Science is constantly trying to analyze things into their constituent parts to try to understand how they are made up, how the separate bits come together and function. But there are no ‘separate bits’ in reality; everything is but name and form of one essence which is itself part-less and changeless. Swami Muni Narayana Prasad (Ref. 2) says that: All our sciences attempt to attain the truth by dividing the little visible tip of the great iceberg into different fields of enquiry. Each science gives stress to a specific aspect of it. Some of these sciences are again subdivided into various fields of specialization. This way of enquiry, which concentrates its attention on specific aspects of the little visible portion of Truth, and divides it again into special fields, helps only to lead us away from the entirety of Truth, rather than reaching it. So, whatever is known to science is only a little of the total Truth. The more specialized a science is, the further away we are from the total Truth. The entirety of Truth is never known as a specific item of knowledge. So it is said, “It is not specifically known to those who understand specifically.”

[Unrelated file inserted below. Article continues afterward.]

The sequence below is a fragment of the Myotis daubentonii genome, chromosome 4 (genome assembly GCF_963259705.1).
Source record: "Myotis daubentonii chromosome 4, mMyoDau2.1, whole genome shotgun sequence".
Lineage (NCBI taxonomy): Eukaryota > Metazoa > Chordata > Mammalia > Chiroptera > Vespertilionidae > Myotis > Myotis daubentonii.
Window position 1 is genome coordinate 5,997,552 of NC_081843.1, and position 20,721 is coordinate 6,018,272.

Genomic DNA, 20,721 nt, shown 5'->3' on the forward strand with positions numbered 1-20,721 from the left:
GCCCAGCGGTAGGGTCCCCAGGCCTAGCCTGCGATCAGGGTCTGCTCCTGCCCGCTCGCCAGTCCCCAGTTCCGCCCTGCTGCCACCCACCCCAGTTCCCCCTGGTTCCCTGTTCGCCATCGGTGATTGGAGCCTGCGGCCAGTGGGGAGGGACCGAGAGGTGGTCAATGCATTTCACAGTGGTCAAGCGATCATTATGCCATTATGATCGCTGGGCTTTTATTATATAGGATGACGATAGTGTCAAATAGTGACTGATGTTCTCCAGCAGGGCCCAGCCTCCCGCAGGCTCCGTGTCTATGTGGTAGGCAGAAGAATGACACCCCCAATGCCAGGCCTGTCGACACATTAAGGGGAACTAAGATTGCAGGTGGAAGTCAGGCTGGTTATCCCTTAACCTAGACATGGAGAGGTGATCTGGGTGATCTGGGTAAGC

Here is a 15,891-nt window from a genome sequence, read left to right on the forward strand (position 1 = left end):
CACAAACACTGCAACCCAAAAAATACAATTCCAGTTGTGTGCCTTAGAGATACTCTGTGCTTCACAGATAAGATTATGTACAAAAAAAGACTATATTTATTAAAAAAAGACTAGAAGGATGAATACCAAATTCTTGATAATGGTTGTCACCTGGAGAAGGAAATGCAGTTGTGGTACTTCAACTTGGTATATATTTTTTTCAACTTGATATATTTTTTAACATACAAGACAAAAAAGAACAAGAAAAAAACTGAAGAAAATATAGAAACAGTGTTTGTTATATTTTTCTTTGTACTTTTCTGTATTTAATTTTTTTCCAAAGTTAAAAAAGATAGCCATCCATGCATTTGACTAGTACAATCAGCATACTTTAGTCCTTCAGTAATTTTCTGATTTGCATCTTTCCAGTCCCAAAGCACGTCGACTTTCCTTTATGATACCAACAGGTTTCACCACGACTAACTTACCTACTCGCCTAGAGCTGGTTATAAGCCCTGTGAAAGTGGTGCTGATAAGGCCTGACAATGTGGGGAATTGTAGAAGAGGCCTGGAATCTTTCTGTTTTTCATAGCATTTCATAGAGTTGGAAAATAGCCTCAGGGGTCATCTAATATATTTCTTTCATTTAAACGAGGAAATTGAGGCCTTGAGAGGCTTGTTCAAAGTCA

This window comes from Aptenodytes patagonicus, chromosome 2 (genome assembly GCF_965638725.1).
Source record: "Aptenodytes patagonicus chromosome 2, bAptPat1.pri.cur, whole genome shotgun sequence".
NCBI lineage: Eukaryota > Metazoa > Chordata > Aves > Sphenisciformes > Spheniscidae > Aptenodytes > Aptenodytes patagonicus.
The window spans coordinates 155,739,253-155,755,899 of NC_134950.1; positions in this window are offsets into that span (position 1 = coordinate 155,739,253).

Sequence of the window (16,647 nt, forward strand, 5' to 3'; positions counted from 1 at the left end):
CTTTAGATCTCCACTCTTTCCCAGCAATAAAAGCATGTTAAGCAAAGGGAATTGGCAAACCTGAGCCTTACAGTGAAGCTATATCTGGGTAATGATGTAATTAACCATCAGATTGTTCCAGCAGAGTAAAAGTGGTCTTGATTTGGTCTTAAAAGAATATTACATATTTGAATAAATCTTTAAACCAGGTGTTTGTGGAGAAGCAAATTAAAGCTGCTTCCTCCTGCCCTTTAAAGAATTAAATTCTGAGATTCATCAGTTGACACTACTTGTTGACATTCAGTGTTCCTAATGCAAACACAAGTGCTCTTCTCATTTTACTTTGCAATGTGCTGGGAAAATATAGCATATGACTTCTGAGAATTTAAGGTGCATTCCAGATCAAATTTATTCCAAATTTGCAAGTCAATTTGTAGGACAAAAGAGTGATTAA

(Kena Upanishad II: The man who claims that he knows, knows nothing; but he who claims nothing, knows. Who says that the Spirit is not known, knows; who claims that he knows, knows nothing. The ignorant think that Spirit lies within knowledge; the wise man knows It beyond knowledge. Ref. 1)

Kena Upanishad. Swami Muni Narayana Prasad. D. K. Printworld (P) Ltd., New Delhi 1995. ISBN 81-246-0034-1. Buy from Amazon US or Amazon UK.